June 19, 2015

Recent Google Penalty Makes Clear No Site Is Immune

Generally, when websites use questionable or outdated SEO practices, they do so for one of two reasons:

  1. They aren’t clear about current SEO best practices.
  2. They think they will be able to fly under the radar and avoid penalties.

Any organization relying on that second reason should reconsider—quickly. Google recently proved it will penalize a company that even invests in one that is trying to find ways around Google’s algorithms, as it did recently with Thumbtack. The company—which helps businesses find qualified professionals to hire and is backed by Google Capital—was penalized for including unnatural links in its articles.   

The Internet is populated by approximately 1 billion websites today and like any tool used by so many people changes can be slow to take hold, either because of a lack of widespread awareness or simple stubbornness. But whether businesses choose to accept Google’s continued algorithm improvements or its crackdown on SEO tactics that don’t conform to its guidelines, the reality is that it simply no longer possible to “fool” the search engine by using techniques like unnatural linking, keyword stuffing or link cloaking.

Put simply, any organization that wants to maintain strong Google rankings today must use custom content as a pillar of its SEO strategy. Google’s algorithms are now advanced enough to separate valuable content from filler and as such, quality content is now at a premium.

The next logical question is, “How does Google define valuable content?” In its Webmaster Academy course, Google lays out several characteristics of quality custom content:

  • It should be informational and useful.
  • It should provide value beyond what other similar sites offer.
  • Articles should be well-researched and properly cited.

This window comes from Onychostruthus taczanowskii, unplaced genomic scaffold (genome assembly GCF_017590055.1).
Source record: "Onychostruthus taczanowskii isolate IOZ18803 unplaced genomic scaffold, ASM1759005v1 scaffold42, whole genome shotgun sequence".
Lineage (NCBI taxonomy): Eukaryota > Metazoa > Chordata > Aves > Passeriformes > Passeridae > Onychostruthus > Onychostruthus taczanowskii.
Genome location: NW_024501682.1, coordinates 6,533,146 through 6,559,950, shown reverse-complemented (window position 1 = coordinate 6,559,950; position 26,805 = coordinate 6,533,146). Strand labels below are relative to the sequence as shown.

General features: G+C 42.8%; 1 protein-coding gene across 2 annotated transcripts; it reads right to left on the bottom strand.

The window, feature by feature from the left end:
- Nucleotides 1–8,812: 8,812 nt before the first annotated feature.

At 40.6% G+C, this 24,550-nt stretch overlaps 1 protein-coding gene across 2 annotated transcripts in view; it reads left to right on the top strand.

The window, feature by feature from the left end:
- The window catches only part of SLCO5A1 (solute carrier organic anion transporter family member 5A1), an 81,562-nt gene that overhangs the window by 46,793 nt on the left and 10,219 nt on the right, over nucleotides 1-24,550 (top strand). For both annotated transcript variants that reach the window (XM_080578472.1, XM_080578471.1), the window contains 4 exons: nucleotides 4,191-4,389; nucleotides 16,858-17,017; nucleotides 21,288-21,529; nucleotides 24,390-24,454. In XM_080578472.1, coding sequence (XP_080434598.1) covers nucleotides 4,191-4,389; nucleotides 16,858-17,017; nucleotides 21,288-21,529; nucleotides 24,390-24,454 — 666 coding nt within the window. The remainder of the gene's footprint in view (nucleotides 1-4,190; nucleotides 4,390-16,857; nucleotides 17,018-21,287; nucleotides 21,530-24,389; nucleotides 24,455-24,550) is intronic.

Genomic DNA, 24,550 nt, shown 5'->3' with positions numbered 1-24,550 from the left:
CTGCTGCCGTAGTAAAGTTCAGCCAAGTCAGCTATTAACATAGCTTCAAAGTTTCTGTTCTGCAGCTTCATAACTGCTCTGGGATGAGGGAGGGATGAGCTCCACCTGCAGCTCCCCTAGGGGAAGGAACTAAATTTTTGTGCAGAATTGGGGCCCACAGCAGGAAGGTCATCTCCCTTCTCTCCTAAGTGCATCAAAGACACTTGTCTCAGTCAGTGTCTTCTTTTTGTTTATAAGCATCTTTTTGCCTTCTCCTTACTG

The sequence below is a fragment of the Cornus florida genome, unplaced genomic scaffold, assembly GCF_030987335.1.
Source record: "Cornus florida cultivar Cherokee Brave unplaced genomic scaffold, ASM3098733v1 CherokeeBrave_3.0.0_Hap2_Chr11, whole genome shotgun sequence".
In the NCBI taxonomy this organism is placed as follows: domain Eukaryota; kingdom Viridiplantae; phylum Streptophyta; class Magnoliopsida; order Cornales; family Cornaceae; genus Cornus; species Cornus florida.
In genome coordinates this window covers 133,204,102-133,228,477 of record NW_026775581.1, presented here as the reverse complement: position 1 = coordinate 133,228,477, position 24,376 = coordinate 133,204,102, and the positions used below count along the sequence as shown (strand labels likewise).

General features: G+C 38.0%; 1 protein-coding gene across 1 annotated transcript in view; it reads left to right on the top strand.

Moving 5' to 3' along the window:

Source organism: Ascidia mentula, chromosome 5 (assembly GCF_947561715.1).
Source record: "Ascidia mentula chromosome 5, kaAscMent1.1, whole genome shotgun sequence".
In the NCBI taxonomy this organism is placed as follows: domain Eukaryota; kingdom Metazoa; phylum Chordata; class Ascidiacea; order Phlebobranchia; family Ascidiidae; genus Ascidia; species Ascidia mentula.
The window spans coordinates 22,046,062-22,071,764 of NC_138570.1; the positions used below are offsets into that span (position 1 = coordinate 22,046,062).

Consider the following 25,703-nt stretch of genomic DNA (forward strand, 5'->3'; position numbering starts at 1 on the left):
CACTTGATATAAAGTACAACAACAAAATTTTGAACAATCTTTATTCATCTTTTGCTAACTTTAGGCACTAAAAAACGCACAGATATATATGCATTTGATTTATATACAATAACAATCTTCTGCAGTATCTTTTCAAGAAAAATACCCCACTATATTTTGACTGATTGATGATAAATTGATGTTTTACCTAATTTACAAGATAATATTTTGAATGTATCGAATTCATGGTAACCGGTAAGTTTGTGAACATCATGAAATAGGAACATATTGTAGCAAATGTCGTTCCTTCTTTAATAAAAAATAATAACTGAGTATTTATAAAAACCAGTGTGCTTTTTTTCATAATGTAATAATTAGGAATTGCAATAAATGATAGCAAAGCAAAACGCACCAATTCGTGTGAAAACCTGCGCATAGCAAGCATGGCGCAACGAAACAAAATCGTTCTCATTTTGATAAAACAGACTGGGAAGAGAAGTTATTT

• Authors should have bios on the site that readers can access easily.
  • It should include pictures and other media that adds color and engages visitors.

One of the challenges Google’s increasingly advanced algorithms pose for businesses is that crafting compelling copy takes considerably more time and effort than jamming a few extra keywords into the opening paragraph of a blog post. Faced with the possibility of poor Google rankings, many companies now hire full-time content creators or pull members of their marketing teams off other projects to focus more on content creation.

These are not the only two options, however. A content strategy vendor can help develop concepts, create editorial calendars and execute content initiatives—all for considerably less than it would cost to hire a full-time employee. Adding this extra “arm” to their marketing teams, businesses can also ensure that their internal teams can focus on growth initiatives. So if you are unsure about whether your current content strategy is helping or hurting your SEO rankings, consider reaching out to a content strategy vendor to see how the business might be able to help you reach your goals. 

After all, no website is exempt from Google’s guidelines.  


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